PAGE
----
There is a difference between the Thumbs-Forward and the Locked-Thumbs Grips (above.) New shooters sometimes believe that the Locked-Thumbs Grip is the easiest one to naturally acquire at first and so stick with it, without giving the Thumbs-Forward Grip a chance. I must admit for me it did take some getting use to and practice to get comfortable with it. The Locked-Thumbs Grip simply overlaps and lays the Support Thumb on top of the Strong-Hand thumb. Some shooting experts and associations do NOT recommend the Thumbs-Forward Grip for revolvers because of the danger to the extended Support Thumb from expelled hot gas with lead particulate (and flames) under high pressure which comes from the gap between the breech end of the barrel and the revolver’s cylinder gap. I agree with NOT using the Thumbs-Forward Grip for revolvers, but do accept this Grip as an alternative for semi-automatic pistols. So, I use the Thumbs-Forward Grip for my pistols and the Locked-Thumbs Grip for my revolvers. I practice this way and am comfortable with this approach. The Locked-Thumbs Grip does maximize hand strength to stabilize the gun on target for a double-action hard trigger press. However, the Locked-Thumbs Grip can interfere with the Support Hand’s ability to have good solid contact with the grip panel. By wrapping the thumb of your support hand over the thumb of your strong hand with the Locked-Thumbs Grip, it necessarily pushes the heel of your palm out away from the grip. The presence of this gap makes the gun tend to turn towards the support hand under recoil. So if you are right handed, you will notice your shots pulling more to the left and low. I learned this the hard way and switched to the Thumbs-Forward Grip for my pistols. This was a very arduous transformation for me and I am still practicing this for improvement.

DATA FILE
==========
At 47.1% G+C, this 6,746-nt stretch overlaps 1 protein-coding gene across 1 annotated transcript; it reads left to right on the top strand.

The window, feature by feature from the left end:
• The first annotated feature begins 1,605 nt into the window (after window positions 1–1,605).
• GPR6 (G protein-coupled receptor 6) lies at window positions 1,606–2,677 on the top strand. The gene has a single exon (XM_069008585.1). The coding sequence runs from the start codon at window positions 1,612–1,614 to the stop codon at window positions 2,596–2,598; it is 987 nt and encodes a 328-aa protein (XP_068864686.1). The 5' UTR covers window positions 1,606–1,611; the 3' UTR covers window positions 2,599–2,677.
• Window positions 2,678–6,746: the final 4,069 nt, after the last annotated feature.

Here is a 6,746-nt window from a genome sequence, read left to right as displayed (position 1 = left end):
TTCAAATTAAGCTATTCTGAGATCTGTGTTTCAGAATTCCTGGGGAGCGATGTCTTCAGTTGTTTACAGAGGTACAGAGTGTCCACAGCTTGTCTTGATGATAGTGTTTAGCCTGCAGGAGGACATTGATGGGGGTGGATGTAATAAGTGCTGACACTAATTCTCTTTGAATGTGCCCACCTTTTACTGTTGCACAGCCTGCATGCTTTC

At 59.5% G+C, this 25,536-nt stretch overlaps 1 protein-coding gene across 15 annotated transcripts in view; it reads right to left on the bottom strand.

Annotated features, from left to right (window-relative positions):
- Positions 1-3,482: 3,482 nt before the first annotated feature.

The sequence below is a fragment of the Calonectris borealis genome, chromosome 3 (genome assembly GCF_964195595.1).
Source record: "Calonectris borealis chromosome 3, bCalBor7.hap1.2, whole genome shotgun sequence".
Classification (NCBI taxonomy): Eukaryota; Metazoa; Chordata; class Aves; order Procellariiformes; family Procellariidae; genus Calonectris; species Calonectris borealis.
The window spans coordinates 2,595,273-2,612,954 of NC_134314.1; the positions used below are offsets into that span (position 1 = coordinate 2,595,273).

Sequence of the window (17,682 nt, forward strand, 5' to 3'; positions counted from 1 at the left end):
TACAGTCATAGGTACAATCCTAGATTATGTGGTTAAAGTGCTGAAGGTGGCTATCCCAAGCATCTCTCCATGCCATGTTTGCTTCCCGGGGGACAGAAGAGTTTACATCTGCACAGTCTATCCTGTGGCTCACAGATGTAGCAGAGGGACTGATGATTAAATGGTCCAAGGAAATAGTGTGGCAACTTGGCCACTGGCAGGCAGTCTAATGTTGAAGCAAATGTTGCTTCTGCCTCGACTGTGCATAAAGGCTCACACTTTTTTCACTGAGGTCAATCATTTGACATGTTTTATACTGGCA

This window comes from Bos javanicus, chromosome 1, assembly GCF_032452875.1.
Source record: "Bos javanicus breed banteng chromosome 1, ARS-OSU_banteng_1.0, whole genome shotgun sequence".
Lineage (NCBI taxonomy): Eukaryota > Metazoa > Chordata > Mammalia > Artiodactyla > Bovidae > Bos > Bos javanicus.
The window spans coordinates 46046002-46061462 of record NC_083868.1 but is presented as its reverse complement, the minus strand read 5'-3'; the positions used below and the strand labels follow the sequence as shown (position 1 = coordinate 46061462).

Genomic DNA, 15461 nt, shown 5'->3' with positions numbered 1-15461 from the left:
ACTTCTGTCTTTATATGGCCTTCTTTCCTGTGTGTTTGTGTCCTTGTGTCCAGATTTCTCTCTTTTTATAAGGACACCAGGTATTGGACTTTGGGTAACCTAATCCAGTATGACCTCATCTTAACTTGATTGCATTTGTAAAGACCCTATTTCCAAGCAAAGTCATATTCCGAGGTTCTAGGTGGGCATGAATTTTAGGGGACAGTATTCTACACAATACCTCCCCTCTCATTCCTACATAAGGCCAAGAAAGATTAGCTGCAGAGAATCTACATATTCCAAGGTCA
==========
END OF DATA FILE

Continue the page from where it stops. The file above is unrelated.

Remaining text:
60-40 Grip Pressure